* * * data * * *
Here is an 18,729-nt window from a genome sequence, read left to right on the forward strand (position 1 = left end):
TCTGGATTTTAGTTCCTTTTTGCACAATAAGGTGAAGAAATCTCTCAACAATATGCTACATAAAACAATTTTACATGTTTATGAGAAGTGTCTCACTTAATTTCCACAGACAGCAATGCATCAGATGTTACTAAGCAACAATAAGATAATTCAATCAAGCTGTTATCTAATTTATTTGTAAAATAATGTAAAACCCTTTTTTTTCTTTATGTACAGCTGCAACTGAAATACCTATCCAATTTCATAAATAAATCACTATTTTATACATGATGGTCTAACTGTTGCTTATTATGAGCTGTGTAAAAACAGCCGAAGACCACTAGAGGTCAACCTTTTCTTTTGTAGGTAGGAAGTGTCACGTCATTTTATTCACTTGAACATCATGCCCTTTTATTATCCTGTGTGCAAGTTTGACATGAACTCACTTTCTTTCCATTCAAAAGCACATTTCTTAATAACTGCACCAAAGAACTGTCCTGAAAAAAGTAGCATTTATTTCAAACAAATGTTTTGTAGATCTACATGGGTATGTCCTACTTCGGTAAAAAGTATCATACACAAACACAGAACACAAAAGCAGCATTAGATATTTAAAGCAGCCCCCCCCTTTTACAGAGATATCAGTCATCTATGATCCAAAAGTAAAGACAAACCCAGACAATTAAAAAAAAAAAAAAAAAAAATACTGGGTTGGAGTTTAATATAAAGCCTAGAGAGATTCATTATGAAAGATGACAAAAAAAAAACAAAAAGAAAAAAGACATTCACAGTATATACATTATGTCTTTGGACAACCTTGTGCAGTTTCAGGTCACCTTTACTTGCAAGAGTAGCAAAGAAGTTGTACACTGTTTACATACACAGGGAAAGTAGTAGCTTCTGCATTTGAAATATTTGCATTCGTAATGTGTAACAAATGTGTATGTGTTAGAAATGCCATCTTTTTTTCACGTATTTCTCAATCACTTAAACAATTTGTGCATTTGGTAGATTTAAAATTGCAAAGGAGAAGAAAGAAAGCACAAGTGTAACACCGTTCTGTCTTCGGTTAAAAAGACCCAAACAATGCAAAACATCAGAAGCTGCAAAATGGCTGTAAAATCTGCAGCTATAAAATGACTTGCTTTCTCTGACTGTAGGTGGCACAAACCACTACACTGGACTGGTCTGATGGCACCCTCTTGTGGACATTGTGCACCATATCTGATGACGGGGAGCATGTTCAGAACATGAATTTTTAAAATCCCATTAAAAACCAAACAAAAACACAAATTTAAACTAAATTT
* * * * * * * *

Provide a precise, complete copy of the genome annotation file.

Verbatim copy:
Here is an 18,729-nt window from a genome sequence, read left to right on the forward strand (position 1 = left end):
TCTGGATTTTAGTTCCTTTTTGCACAATAAGGTGAAGAAATCTCTCAACAATATGCTACATAAAACAATTTTACATGTTTATGAGAAGTGTCTCACTTAATTTCCACAGACAGCAATGCATCAGATGTTACTAAGCAACAATAAGATAATTCAATCAAGCTGTTATCTAATTTATTTGTAAAATAATGTAAAACCCTTTTTTTTCTTTATGTACAGCTGCAACTGAAATACCTATCCAATTTCATAAATAAATCACTATTTTATACATGATGGTCTAACTGTTGCTTATTATGAGCTGTGTAAAAACAGCCGAAGACCACTAGAGGTCAACCTTTTCTTTTGTAGGTAGGAAGTGTCACGTCATTTTATTCACTTGAACATCATGCCCTTTTATTATCCTGTGTGCAAGTTTGACATGAACTCACTTTCTTTCCATTCAAAAGCACATTTCTTAATAACTGCACCAAAGAACTGTCCTGAAAAAAGTAGCATTTATTTCAAACAAATGTTTTGTAGATCTACATGGGTATGTCCTACTTCGGTAAAAAGTATCATACACAAACACAGAACACAAAAGCAGCATTAGATATTTAAAGCAGCCCCCCCCTTTTACAGAGATATCAGTCATCTATGATCCAAAAGTAAAGACAAACCCAGACAATTAAAAAAAAAAAAAAAAAAAATACTGGGTTGGAGTTTAATATAAAGCCTAGAGAGATTCATTATGAAAGATGACAAAAAAAAAACAAAAAGAAAAAAGACATTCACAGTATATACATTATGTCTTTGGACAACCTTGTGCAGTTTCAGGTCACCTTTACTTGCAAGAGTAGCAAAGAAGTTGTACACTGTTTACATACACAGGGAAAGTAGTAGCTTCTGCATTTGAAATATTTGCATTCGTAATGTGTAACAAATGTGTATGTGTTAGAAATGCCATCTTTTTTTCACGTATTTCTCAATCACTTAAACAATTTGTGCATTTGGTAGATTTAAAATTGCAAAGGAGAAGAAAGAAAGCACAAGTGTAACACCGTTCTGTCTTCGGTTAAAAAGACCCAAACAATGCAAAACATCAGAAGCTGCAAAATGGCTGTAAAATCTGCAGCTATAAAATGACTTGCTTTCTCTGACTGTAGGTGGCACAAACCACTACACTGGACTGGTCTGATGGCACCCTCTTGTGGACATTGTGCACCATATCTGATGACGGGGAGCATGTTCAGAACATGAATTTTTAAAATCCCATTAAAAACCAAACAAAAACACAAATTTAAACTAAATTT